The Libby Model of Financial Risk
All the financial books I’ve read agree that to invest successfully one should begin as early as possible, preferably in one’s 20s. And one should invest heavily when young in the riskiest asset classes, such as small-cap stocks. As one gets older, one can transition to progressively more conservative assets, like federal bonds.
There’s no doubt in my mind that one’s willingness to take financial risks should tend to decline with age. However, what the investing books I’ve read neglect is that while one’s willingness to take risks tends to decline, one’s ability to take risks tends to rise with time. A college-educated 25-year-old tends to have a higher income than a 20-year-old. And, regardless of education, a 35-year-old tends to make more than a 25-year-old.
So, in my estimation, one’s tolerance for financial risk is not a simple function of time. In the graph below, I’ve shown one’s Ability to take financial risks as a straight pinkish line, going upward over time. (This is not strictly realistic, but a reasonable first approximation.) Willingness to take financial risks probably drops faster than linear, so I’ve represented that relationship as the square of a linear drop – that is, (1 – Ability)^2. Multiplying Willingness by Ability gives one’s Tolerance for Financial Risks, which is the dark blue curve, or, what I call the Libby Model of Financial Risk Tolerance.
Admittedly, this is a very simple model. I have not accounted for having children, which should presumably dent both one’s willingness to take risks and one’s financial ability to do so. And it does not account for getting married, which probably should not have as much of an impact on risk tolerance since it generally involves uniting with someone about the same age. Nevertheless, I hope it can shed some light on what I believe one’s optimal asset allocation should be when investing.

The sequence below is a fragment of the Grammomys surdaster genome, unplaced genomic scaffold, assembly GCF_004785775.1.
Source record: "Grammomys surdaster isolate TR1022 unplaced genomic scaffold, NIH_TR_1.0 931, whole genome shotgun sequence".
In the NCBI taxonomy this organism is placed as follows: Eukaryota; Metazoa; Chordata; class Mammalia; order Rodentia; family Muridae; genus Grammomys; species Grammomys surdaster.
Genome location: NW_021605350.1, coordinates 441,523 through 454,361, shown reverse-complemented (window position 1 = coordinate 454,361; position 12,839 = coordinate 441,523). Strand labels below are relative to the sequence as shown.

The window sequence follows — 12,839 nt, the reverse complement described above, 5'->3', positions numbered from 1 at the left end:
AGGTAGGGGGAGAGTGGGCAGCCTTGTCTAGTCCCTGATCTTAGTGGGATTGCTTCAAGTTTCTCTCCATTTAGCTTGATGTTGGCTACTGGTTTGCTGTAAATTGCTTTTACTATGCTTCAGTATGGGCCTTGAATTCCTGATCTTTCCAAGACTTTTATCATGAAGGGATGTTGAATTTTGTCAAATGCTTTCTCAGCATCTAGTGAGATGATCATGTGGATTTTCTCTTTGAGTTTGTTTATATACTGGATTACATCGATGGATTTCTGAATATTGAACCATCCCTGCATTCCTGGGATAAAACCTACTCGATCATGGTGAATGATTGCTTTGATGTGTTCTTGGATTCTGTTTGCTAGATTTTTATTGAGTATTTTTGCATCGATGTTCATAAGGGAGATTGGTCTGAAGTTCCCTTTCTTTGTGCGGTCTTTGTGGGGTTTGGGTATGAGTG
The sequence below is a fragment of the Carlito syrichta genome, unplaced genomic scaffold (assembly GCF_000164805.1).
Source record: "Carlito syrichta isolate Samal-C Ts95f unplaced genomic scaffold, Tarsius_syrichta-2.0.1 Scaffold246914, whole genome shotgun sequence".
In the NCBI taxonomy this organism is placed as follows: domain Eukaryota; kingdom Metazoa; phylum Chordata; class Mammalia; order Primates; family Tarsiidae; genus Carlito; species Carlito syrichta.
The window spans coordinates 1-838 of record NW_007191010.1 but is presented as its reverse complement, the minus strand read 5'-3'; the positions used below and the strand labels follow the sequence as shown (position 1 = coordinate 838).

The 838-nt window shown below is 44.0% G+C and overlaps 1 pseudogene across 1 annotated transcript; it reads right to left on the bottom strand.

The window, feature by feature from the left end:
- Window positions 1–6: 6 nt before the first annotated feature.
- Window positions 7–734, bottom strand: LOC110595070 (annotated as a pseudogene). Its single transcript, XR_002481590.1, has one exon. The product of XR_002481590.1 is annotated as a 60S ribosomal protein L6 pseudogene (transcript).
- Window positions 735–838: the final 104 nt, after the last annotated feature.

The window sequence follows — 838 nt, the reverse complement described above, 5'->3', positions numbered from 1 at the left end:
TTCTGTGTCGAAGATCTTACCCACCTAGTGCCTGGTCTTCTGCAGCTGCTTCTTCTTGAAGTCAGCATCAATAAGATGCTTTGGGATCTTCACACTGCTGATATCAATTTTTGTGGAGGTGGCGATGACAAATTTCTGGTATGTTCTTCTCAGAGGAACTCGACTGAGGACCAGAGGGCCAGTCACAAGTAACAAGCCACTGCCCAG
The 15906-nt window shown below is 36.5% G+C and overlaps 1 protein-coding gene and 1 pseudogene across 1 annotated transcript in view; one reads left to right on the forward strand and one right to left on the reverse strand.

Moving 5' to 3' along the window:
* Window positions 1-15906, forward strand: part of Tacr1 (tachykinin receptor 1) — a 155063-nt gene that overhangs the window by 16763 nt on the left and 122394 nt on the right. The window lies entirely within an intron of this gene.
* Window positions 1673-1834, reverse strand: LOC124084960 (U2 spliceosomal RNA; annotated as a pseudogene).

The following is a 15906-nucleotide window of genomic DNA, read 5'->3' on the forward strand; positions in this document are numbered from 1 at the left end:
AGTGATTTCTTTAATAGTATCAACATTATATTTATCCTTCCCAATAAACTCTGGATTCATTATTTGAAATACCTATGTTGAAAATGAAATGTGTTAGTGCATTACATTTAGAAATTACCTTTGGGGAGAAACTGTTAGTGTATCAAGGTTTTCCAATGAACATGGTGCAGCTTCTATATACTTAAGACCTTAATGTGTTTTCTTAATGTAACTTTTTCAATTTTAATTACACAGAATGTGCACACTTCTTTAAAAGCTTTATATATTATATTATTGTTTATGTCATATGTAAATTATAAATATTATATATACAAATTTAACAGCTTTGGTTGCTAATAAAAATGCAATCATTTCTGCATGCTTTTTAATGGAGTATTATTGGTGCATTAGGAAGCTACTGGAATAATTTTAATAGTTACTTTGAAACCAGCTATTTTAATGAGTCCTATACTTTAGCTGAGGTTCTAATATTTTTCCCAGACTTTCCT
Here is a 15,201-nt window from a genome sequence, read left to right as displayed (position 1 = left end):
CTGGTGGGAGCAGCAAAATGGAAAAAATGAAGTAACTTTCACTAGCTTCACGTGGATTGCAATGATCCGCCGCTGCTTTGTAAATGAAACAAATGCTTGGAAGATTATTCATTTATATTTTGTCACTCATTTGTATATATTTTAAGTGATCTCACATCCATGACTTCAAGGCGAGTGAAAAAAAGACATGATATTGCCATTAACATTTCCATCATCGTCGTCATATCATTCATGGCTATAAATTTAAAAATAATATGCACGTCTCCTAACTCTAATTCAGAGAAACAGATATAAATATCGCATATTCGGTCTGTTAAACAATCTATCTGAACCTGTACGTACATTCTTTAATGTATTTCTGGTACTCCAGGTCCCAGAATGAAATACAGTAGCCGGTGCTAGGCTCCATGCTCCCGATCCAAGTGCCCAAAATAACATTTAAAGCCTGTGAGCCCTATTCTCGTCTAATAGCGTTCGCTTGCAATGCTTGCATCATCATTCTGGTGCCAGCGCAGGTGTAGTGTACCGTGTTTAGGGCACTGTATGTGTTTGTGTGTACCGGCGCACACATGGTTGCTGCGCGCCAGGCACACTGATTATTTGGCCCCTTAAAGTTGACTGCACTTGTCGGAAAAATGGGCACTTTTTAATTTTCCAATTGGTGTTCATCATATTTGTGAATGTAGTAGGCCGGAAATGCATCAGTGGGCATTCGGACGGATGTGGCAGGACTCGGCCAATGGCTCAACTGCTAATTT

You can see that, according to this very simple model, one’s tolerance for risk should rise sharply in one’s 20s (because one’s income should be rising dramatically, even though one’s willingness to take risks is dropping). This is perhaps part of the reason why one’s 20s are often so exhilarating. I remember getting my first paycheck and seeing that my checking account had a 4-digit balance. I hadn’t seen a comma in a dollar figure since before I started college.
Contrary to the advice of most financial planners, this very simple model implies that one’s 20s are NOT the time for maximizing financial risks. Instead, perhaps the 30s and early 40s are the time for putting one’s biggest chips on the table.
Perhaps this simple relationship also partially explains the mid-life crisis many men experience in their 40s and 50s, as one acknowledges one’s tolerance for risk declining even as one’s financial ability to take risks increases into the ‘peak earning years’.
And, maybe it helps to explain the sense of completeness people tend to feel in their 60’s and beyond, when they recognize their financial situation reaching its peak, their tolerance for risk coasting slowly back down and decide to devote more time to enjoying life than worrying about starting a business or a new career.